Dog lovers of Nepal honoured dogs during the Hindu Festival Kukur Tihar on Monday, putting flowers around their necks and pampering them with treats.
Kukar Tihar is the second day of the five-day Hindu festival Tihar which celebrates the end of the harvest season and gives thanks to the Hindu god of death, Yama, for his protection.
On this day, all dogs -pets and strays- are offered sweets and worshipped by placing a tika on their head and flowers around their necks. This day marks the special relationship between humans and dogs. It is viewed as a sin if someone acts cruelly to a dog on this day.
The festival is considered unique as it shows respect for the four animals associated with Yama.
The first day of Tihar is called Kaag Tihar. Ravens and crows, believed to be the messengers of Yama, are worshipped with offerings of seeds and grains. On the third day, Gi Tihar, cows are honoured, and on the fourth day, Goru Puja, the ox is honoured. The fifth day is called Bhai Tika, and human brothers and sisters celebrate their special bond.
“We have protected and kept these animals. Everyone loves them here. People have a habit of abandoning their dogs on the road – we brought those dogs here and protected them,” Sneha Shrestha, the owner of a dog shelter in Lalitpur, told news agency Reuters.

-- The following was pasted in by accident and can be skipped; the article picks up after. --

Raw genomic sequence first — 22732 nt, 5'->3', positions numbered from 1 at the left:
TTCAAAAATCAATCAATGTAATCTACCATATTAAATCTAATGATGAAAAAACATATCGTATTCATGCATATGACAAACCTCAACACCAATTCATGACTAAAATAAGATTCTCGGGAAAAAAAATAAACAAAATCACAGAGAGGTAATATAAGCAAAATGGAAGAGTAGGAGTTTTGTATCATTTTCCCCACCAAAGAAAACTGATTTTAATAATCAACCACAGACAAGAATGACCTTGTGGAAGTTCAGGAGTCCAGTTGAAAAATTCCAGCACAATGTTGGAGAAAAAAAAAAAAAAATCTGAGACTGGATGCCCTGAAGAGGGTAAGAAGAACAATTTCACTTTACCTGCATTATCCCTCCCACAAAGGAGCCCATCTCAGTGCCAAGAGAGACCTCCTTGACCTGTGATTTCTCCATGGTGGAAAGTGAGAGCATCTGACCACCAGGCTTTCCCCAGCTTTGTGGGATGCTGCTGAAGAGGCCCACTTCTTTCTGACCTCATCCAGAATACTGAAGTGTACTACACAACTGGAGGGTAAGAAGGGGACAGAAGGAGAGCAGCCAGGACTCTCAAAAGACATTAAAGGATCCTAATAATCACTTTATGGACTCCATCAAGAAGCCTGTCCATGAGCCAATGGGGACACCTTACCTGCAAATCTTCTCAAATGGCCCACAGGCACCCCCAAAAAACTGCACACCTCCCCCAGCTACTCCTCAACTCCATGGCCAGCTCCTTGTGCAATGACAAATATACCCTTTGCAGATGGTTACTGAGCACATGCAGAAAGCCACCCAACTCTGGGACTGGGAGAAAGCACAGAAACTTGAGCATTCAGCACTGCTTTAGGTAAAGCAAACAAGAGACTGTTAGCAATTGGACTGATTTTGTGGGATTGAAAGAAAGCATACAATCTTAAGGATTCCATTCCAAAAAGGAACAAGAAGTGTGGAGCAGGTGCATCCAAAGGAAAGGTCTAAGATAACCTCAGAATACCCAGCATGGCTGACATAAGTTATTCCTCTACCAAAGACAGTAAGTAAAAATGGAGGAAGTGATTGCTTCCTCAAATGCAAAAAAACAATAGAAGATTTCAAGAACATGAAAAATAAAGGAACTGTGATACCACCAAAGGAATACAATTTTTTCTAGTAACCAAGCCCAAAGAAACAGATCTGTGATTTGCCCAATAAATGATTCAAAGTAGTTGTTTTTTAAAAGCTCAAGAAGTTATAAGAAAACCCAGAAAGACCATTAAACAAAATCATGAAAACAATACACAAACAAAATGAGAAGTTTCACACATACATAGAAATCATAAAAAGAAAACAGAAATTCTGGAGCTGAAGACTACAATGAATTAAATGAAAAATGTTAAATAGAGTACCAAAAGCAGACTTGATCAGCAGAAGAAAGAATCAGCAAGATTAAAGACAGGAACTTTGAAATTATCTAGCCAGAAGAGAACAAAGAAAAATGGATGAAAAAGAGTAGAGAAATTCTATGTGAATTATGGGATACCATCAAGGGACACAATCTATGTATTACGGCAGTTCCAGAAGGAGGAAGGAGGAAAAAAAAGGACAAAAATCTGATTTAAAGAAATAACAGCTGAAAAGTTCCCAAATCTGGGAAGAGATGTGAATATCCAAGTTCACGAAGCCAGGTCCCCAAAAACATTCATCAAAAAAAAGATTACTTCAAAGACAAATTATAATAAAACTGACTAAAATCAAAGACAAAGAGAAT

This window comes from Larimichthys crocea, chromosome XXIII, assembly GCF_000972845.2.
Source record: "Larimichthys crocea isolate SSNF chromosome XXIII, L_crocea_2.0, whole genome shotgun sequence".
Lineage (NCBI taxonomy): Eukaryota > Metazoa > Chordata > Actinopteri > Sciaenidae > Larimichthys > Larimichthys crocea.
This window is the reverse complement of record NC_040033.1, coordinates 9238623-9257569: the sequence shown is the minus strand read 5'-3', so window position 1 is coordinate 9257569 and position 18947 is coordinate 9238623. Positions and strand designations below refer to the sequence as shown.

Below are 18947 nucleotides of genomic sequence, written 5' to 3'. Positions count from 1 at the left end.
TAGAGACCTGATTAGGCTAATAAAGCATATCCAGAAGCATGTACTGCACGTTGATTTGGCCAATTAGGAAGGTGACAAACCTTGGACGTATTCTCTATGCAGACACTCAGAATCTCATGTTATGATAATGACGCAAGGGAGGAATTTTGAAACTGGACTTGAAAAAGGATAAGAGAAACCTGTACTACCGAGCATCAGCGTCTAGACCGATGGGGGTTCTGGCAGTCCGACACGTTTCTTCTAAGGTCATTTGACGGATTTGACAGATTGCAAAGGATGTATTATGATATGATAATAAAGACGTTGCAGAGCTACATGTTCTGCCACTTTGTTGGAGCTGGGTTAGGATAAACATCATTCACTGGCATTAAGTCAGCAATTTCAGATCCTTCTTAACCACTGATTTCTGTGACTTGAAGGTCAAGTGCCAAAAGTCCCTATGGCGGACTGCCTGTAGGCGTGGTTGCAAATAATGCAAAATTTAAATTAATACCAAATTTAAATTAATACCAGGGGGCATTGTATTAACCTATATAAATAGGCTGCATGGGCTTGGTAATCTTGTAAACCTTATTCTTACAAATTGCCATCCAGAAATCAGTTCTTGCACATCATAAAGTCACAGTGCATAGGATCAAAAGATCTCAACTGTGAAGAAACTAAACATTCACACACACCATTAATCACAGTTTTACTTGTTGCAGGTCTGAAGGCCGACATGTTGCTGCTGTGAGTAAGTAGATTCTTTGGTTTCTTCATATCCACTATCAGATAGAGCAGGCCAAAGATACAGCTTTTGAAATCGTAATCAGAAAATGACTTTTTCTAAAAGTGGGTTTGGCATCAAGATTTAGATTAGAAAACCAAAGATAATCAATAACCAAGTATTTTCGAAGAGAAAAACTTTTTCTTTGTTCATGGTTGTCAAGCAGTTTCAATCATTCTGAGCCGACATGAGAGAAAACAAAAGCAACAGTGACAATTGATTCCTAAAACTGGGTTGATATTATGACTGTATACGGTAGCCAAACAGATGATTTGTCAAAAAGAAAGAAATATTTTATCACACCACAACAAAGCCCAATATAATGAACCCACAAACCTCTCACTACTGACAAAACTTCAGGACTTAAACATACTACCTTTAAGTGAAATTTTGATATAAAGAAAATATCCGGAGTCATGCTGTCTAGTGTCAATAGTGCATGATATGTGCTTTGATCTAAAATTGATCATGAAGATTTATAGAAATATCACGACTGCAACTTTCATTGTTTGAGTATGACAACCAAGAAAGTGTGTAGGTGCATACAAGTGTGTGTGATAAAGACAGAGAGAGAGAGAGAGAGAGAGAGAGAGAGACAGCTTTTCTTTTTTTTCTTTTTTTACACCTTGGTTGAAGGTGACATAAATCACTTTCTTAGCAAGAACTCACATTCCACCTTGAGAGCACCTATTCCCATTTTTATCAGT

“There are around 170 dogs in our shelter, including dogs that have been abandoned. Today they are worshipped, but the next day they are being left,” Shrestha said while volunteers, residents and tourists celebrated Kukur Tihar at her shelter.
In Nepal, dog welfare is acquiring more widespread attention. According to media reports, there are around 20,000 stray dogs in the Kathmandu Valley alone.
“I want to spread the message that humans should show compassion and love to dogs and feed them as much as we can,” the mayor of Lalitpur, Chiri Babu Maharjan, said after honouring the crippled dogs of the Sneha Care animal shelter.
“It is fun when we make garlands, wear them, and feed the dogs during Kukur Tihar. Every year, we feed the dogs on the streets. It is fun,” resident Tirtha Nahadur Khatri said.